McHenry County home-schoolers more connected, supported than in past

Growing numbers of parents taking charge of their children’s educations

Among the home-schooling community in McHenry County, the reasons behind the decisions are individualized and specific, but the people who have chosen that route of education are far from alone in the process.

For one family, the decision initially was based on finances. For another, it stemmed from disapproval of new state learning standards. A third mother said home-schooling allowed her the freedom to tailor her sons’ education.

A network of support

What they all have in common is that they are part of a larger, very connected network of families in the area that have opted to keep their children home. In general, gone are the days where home-schooling families work independently of one another, especially given the amount of resources and support available, said Tammy Massey, a home-schooling mother in Carpentersville.

“I think it used to be more isolated when it was much less popular and well-known,” said Massey, who has home-schooled her two sons, Jordan, 14, and Tyler, 12, since the start of their education.

She was open to all formats of learning but ultimately decided on home-schooling because of the freedom it offered. Massey later joined a support group for home-schooling families, the Barrington-Area Home Schoolers, which is centered in the Crystal Lake area.

The group provides field trip opportunities, advice and general support. Several similar groups also exist for families throughout the county, said Kathy Wentz of Johnsburg, who home-schooled her now-adult children and currently works as a volunteer for the Johnsburg Homeschool Resource Center at the Johnsburg Public Library.

“Today, home-school support groups are much more numerous and much more available to families than they used to be,” Wentz said. “And today, we have libraries that are prepared to meet the needs of the home-schooling community.

“When you have something available such as the [Homeschool Resource Center], it becomes so much easier and less expensive to home-school. You can try hundreds of different types of curricula [and] borrow science equipment and math games.”

In her volunteer position, Wentz frequently meets with new home-schooling families to answer questions and connect them with these resources.

‘It grows every year’

The number of families that request to meet with Wentz has continued
to increase over the years, Wentz said, estimating that she meets with six or seven new families a month. However, she noted that not all are from the McHenry County area.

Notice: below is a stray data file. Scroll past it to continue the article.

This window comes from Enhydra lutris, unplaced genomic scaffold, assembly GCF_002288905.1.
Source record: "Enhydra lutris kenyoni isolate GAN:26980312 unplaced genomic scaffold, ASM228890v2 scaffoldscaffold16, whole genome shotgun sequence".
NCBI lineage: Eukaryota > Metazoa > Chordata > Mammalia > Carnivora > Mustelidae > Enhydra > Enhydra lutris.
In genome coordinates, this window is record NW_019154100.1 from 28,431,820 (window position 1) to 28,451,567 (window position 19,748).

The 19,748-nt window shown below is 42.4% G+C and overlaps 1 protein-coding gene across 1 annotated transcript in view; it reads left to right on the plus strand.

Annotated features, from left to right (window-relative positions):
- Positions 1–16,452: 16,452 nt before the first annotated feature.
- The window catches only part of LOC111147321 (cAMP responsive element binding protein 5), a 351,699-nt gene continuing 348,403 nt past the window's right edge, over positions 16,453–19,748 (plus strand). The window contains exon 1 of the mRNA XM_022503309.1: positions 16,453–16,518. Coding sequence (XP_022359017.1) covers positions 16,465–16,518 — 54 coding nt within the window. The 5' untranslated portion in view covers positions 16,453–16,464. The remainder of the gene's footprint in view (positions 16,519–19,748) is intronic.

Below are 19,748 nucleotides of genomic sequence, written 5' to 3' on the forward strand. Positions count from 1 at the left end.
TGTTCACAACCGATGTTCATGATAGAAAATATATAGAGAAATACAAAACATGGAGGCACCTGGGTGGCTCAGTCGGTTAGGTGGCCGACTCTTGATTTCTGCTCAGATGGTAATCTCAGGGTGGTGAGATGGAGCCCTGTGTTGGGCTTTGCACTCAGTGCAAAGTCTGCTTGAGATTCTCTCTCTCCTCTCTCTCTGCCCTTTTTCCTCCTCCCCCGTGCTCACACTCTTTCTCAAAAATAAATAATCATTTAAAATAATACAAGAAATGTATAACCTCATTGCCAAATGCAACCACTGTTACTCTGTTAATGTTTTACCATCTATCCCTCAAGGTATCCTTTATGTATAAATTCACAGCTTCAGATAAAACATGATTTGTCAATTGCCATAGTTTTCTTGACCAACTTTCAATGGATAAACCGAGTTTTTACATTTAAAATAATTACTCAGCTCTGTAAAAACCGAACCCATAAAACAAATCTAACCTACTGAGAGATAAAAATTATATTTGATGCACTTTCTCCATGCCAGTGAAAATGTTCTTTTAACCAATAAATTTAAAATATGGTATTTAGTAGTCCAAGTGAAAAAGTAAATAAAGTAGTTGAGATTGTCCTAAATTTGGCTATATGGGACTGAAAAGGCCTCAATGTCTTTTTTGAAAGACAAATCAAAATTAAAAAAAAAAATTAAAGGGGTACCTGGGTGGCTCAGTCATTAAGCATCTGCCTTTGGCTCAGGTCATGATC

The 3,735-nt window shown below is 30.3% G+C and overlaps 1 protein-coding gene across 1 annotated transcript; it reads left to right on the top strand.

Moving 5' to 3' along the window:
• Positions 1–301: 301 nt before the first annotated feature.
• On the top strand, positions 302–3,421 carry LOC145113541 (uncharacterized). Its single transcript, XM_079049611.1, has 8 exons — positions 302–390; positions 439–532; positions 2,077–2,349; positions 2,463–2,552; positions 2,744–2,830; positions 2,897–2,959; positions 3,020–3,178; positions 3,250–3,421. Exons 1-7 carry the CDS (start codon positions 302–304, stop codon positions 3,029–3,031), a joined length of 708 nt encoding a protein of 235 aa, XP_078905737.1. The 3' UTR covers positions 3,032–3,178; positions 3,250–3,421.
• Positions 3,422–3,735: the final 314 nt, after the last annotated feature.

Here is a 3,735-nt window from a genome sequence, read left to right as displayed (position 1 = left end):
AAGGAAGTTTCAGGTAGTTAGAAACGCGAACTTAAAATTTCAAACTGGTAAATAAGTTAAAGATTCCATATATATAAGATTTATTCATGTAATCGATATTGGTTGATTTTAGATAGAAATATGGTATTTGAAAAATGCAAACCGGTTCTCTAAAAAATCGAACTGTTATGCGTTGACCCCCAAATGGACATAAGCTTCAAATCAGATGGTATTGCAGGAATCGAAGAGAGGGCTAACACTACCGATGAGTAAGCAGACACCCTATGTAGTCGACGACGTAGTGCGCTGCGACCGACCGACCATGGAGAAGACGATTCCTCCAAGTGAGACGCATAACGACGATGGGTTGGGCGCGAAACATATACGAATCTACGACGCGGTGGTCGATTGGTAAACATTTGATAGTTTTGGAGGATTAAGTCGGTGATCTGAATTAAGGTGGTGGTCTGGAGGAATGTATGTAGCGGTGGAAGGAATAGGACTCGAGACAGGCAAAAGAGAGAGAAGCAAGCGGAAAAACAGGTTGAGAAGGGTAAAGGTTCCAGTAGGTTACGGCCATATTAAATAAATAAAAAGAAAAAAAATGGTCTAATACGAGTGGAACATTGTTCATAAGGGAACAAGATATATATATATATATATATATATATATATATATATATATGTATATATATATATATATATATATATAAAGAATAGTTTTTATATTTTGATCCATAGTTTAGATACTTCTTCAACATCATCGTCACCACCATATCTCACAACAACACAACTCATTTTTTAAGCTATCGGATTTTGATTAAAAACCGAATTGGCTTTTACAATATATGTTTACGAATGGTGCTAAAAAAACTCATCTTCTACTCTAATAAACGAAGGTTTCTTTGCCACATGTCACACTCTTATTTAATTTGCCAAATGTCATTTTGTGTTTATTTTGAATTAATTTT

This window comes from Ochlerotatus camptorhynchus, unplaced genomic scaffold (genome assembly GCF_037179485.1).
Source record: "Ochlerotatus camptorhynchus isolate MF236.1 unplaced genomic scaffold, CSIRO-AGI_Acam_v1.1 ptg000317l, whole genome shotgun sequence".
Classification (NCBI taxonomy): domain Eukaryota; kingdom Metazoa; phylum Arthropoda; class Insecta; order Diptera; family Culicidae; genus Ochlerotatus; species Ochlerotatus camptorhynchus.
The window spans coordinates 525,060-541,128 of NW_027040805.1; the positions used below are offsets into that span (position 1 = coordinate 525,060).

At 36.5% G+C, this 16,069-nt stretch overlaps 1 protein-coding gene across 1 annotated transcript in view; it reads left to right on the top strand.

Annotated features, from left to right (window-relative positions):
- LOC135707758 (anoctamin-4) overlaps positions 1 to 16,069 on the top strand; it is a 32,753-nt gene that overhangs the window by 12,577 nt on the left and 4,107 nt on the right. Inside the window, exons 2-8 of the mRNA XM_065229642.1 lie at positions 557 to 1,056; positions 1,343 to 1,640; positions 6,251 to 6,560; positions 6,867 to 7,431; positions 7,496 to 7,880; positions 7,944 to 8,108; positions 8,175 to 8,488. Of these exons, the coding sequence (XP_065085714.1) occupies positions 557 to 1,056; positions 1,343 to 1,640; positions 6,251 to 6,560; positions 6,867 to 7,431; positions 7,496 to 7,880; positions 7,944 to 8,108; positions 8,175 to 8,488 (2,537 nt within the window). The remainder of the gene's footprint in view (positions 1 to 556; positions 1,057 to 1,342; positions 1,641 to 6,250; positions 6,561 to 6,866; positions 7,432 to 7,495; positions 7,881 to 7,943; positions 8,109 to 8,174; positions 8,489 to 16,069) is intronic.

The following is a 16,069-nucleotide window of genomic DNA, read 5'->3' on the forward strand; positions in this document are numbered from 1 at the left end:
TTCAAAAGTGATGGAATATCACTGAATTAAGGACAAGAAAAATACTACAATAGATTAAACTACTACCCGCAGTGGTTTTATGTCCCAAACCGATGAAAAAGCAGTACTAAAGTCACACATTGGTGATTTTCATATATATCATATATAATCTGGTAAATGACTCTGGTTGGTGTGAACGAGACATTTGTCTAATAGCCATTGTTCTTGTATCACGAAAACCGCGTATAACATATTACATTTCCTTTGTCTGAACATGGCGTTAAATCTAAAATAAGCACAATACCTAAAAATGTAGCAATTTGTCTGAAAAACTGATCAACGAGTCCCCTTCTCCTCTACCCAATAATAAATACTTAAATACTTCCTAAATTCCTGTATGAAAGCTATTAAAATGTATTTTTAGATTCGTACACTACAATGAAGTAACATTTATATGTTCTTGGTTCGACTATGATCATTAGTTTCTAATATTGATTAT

Nationwide, the most recent data from the U.S. Department of Education show there were an estimated 1.8 million home-schooled students in the spring of 2011, up from 1.5 million in spring 2007.

Locally, there is no definite count of home-schooled students, but in at least the Barrington-Area group, the number of families seeking resources is up, said Massey, the membership coordinator.

“It’s around 175 families that I have registered right now,” she said. “I think when I first started [six or seven years ago] it was still over 100, but more like 130.”

‘A free state’

One of the more recent home-schoolers in the area, Erin Carey of Woodstock, made the decision to keep two of her five daughters at home because of the new Common Core State Standards. They have been home-schooled now for about seven months.

“The great thing about the state of Illinois is it’s a free state,” Carey said, adding that means home-schooled families do not live by the same set of requirements that public school families do.

In Illinois, home-schooled students are considered part of the “private school” category, and while certain subjects must be covered, there essentially is no state intervention.

According to Illinois State Board of Education information, there are no requirements for registering students as home-schoolers, the hours of instruction per day or testing.

For Carey, the independence from the state has meant spending as much time as she wants on subjects her daughters might struggle with, as well as being able to get creative with lessons.

From a big-picture standpoint, however, McHenry County Truancy Officer Bob Diviacchi of the Regional Office of Education said the lack of requirements could be troublesome in certain situations.

Since he started in September 2012, he’s received roughly 40 complaints from various sources alleging that home-schooled students are not receiving a proper education. But none of the complaints Diviacchi has received have ever been petitioned in court after parents or guardians have produced proof of schooling – books, workbooks, curriculum, etc.

Even without proof, however, Diviacchi said it would be hard to prosecute a case because of the state’s loose standards.

Massey said it’s up to each individual family to make sure they’re doing their due diligence – she records her kids’ lessons as a precaution – but providing a quality education also comes back to the vast network of families in the area.

Talking to other parents dedicated to their child’s learning can be helpful when it comes to gauging progress and effectiveness, Massey said, adding, “Those are kind of the subtle pieces [of networking] that you don’t think about, but they definitely help.”

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